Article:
COLONIE — Town Board meetings will soon be live streamed and available for viewing on the town’s website.
The town, one of the largest municipalities in the Capital District, has not live streamed its meetings or taped them for broadcast on television because, officials said, it is cost prohibitive given the aged Town Hall that was constructed in 1964.
But, at the Thursday, June 22, meeting, the Town Board voted unanimously to enter into a contract with Accella (Carahsoft) for $7,501.78 per year to livestream the bimonthly meetings. They will later be broadcast on channel 17, the town’s government access channel as supplied by what was then Time Warner under the current cable television franchise agreement the cable company has with each municipality where it has customers.
The contracts were carried over when the company was sold to Spectrum and there is a similar agreement in place with Verizon, the town’s other cable provider.
Unlike some other municipalities, that franchise agreement, which expires in 2022 but can stay in effect while another is negotiated – a process that can take years – did not include the infrastructure necessary to broadcast from Town Hall. The majority of the current equipment provided through the agreement is at the town library.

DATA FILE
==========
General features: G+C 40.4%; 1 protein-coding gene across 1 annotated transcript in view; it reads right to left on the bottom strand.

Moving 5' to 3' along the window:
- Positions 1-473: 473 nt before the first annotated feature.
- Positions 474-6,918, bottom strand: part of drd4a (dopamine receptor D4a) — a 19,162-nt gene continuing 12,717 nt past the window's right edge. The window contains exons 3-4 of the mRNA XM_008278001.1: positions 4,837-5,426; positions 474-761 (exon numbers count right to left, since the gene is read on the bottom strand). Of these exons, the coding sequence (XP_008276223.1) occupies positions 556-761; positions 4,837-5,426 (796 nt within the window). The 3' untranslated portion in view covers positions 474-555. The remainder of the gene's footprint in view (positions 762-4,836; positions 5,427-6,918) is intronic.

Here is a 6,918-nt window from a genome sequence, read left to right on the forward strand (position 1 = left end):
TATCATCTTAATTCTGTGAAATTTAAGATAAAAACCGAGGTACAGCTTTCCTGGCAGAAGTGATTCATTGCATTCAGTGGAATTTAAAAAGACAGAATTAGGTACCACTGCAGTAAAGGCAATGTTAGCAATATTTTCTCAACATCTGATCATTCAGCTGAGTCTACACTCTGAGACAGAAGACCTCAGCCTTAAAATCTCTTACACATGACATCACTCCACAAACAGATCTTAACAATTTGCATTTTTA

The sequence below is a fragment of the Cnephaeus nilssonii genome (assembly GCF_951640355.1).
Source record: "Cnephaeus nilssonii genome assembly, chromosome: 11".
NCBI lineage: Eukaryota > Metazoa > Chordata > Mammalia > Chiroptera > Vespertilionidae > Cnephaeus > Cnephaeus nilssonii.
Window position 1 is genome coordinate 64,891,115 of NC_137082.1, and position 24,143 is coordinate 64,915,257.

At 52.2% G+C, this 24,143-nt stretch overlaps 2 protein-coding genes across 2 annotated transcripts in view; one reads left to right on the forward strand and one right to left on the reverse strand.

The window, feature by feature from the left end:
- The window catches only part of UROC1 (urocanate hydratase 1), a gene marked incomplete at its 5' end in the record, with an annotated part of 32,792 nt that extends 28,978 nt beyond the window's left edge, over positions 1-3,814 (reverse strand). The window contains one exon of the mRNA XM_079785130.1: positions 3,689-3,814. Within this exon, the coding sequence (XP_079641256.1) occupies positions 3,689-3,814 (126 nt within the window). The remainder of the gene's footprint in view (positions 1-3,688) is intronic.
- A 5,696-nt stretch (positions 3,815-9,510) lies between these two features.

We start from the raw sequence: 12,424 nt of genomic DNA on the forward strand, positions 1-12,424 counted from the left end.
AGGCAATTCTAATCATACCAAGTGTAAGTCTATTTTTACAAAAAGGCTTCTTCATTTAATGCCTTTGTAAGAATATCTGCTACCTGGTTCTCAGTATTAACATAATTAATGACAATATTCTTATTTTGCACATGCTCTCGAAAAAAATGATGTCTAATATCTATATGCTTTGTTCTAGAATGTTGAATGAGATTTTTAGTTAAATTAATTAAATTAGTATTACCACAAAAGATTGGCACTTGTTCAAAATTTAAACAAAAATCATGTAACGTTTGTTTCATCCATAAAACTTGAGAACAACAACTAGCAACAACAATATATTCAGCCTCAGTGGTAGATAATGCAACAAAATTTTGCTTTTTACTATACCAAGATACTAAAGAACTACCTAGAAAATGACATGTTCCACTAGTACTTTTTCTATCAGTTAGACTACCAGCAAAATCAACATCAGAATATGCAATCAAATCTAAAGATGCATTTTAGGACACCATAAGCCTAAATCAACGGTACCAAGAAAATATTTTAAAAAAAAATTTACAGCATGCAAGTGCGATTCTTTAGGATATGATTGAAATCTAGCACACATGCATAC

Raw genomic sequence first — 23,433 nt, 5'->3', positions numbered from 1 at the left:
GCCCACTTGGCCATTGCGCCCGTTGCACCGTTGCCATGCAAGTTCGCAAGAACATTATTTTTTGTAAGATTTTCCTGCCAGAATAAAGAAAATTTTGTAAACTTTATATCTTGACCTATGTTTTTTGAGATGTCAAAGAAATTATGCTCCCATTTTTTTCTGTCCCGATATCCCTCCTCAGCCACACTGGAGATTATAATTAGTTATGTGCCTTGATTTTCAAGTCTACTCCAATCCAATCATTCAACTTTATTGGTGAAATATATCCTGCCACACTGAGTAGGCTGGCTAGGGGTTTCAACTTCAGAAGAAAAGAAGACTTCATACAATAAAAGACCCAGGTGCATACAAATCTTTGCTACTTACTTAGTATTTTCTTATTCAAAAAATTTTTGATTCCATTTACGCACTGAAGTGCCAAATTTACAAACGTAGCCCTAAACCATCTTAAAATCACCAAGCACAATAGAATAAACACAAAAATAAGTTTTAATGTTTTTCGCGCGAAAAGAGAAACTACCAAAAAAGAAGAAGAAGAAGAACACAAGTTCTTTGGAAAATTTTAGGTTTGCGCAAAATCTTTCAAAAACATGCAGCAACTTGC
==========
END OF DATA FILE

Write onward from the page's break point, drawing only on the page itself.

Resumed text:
Supervisor Paula Mahan said the initial investment to install appropriate wiring and purchase cameras and a sound systems will be about $25,000 and then the yearly cost will kick in.
“We will only have to turn it on when the meeting starts but it will be managed by the company,” Mahan said. “We had so many things to address and we only had so much in the budget. We have been working towards this and at this point we should be all set.”
She said bringing the meetings to living rooms – and wireless devices – has not been a priority given the financial quagmire she and her administration had to dig out of first. The largest impediment, though, wasn’t the cost of equipment, it was the antiquated Town Hall and it’s aged wiring and other infrastructure. Town Hall was built in 1964 and has seen little upgrades since it first opened its doors.
Town Board member Jennifer Whalen, who has pushed for the public airing of meetings said previously it wasn’t “rocket science.”
At the last meeting she applauded the fact it will happen before the fall.
“I’m all about transparency and open government,” she said. “I think it is something our residents want.”
Most of the debate over Town Board business happens before the meetings at what is known as an agenda session, where the members ask questions and weigh in on agenda items. It’s unclear if the town has plans to also broadcast those meetings or if other meetings – like the Planning Board, Zoning Board of Appeals and others held at the Public Operations Center on Old Niskayuna Road – will follow suit and also be live streamed and then played on television for those who don’t.